JL: So it’s a real weapon but it kind of looks science fictiony.
CD: It’s a really cool gun where the long barrel has been put clear back to the butt stock so you can turn corners faster but it has the distance of an M-16 since the barrel is the same but it’s just not way out in front of you. But back to references, there are so many I’ll have to get you a list *laughs*
– Your lead animator was here at the screening. Did he do those 500 storyboards?
CD: No, he’s from Humoring the Fates.
JL: That was Ben McSweeney, our lead animator. But funny enough we only dealt with the owner of Humoring the Fates. We had never met with Ben before yesterday.
CD: So it was thrilling to see him. He actually did the facial animation and we didn’t know that so when we were talking to him he was like “oh yeah, that’s mine. I did that” And then we go, “Holy crap that’s awesome, Thank you!!”. He did a phenomenal job.
– Was Humoring the Fates the only animation company working on this and what kind of man power did they devote to PostHuman?
JL: On our giant list of credits for the animation team it was about 50 or 60 people.
CD: They’re based out of Florida. There are are very few animation studios here in the US and we met with a couple in Seattle as well as LA and I then I found the site for Humoring the Fates and started researching them. They do 2D as well as 3D which not many people do here anymore. It’s only 3D these days if they do animation at all.
JL: In the states…
CD: Yeah, in the states. So we had a reference DVD that had a lot of Blood: The Last Vampire for the liquid effects and Cowboy Bebop for things we liked and wanted to replicate and Heat for the gun play and we would send those out and have meetings with these people and say here’s what we want and here’s our animatic. Then those people would just go “wow! That is amazing!…and there’s no way we can afford to do something like this”. So we had people who we incredibly encouraging who said, “we can’t wait to see this when you get it done…but we can’t help you get from A to B”. So we sent it to Humoring the Fates, we got a call back from them and went “OK, Hell yes! We’re in!” So that was a thrill.
– This reminds me of The Animatrix where, likened to Heavy Metal, it is a group of shorts that tell a larger story from these various points of view. Now that you have this completed, have you met anyone who wants to help make that larger feature you were envisioning or an anthology that could become Heavy Metal 3.0?
CD: Yeah, we have had interest and been talking back and forth with quite a few different people. Everyone has their own ideas. The short answer is yes, but until something is signed and we start moving forward on whatever direction it will take we don’t know yet. We think that PostHuman is just starting to live so whatever form it takes next is unclear but yes we have had people talk to us about that.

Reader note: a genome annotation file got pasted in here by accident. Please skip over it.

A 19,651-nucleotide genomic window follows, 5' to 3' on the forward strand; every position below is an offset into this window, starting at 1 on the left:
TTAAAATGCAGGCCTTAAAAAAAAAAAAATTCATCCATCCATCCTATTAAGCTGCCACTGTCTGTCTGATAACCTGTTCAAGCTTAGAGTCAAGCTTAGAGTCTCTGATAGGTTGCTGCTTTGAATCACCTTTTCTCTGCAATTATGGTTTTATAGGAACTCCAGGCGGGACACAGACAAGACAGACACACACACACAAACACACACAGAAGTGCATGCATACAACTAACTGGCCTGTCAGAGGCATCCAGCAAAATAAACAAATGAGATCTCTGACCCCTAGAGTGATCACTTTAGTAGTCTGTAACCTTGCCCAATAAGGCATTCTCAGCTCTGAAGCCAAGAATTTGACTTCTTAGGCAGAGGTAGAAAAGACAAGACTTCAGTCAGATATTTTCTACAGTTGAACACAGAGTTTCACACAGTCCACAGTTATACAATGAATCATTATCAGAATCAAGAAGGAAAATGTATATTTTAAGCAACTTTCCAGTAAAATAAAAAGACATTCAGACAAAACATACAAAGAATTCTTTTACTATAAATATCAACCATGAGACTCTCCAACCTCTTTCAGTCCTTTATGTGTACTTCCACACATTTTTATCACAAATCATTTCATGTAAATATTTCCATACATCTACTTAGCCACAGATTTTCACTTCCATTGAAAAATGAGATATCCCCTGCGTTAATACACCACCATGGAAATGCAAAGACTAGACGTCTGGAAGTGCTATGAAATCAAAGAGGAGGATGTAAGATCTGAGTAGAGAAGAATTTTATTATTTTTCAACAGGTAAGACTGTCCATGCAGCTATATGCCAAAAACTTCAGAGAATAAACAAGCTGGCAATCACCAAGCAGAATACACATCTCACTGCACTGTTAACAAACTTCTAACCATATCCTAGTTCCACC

I hear that Robert Rodriguez is working on the next Heavy Metal so if not PostHuman I would love to get my hands dirty playing around in the Heavy Metal universe and knock out another short. But my understanding is that you have Cameron, Spielberg, Zemeckis and all these heavy weights that want to do it too since they have been so influenced by it that they seem like they’ll be first in line.
– Well look what happened to someone like Neill Blomkamp, so you never know. But getting your name out there is the first step and PostHuman speaks for itself. So far the Press has seen it, Fantastic Fest guests have seen it, so when does the public see PostHuman?
CD: We’ll be showing it at Sitges, Spain next and then from there we’re still figuring it out and making the festival rounds. One day in the future we’ll put out a DVD because we have a lot of material from our planning stages we want to share, it’s just so cool. Like all the boards for the head grind sequence that I actually drew up myself. There’s about 47 of them that last about 5 to 10 seconds and it shows how I wanted it to happen with all the detail. It would also have the various scripts and sketches and things that made PostHuman what it is. Maybe we’ll go the download route but it will definitely be available very soon.
– Final thoughts. Have you ever thought about taking this in the direction of a video game? One of the many brilliant things the Wachowski’s did with The Matrix is to tell their story across different mediums. After The Matrix, there was Reloaded but leading to and including that story was the anime The Animatrix and the video game. Unless you watched and played it all, you didn’t get the whole story which is a really cool way of doing it.
CD: We just had a conversation with a video game designer inside. Video games are so grueling as compared to filmmaking. I worked for a video game company and I totally respect any video game designer. Now I’d love to do it and am happy to take PostHuman in any direction as long as it retains its integrity but we haven’t spoken to anyone specifically about that yet.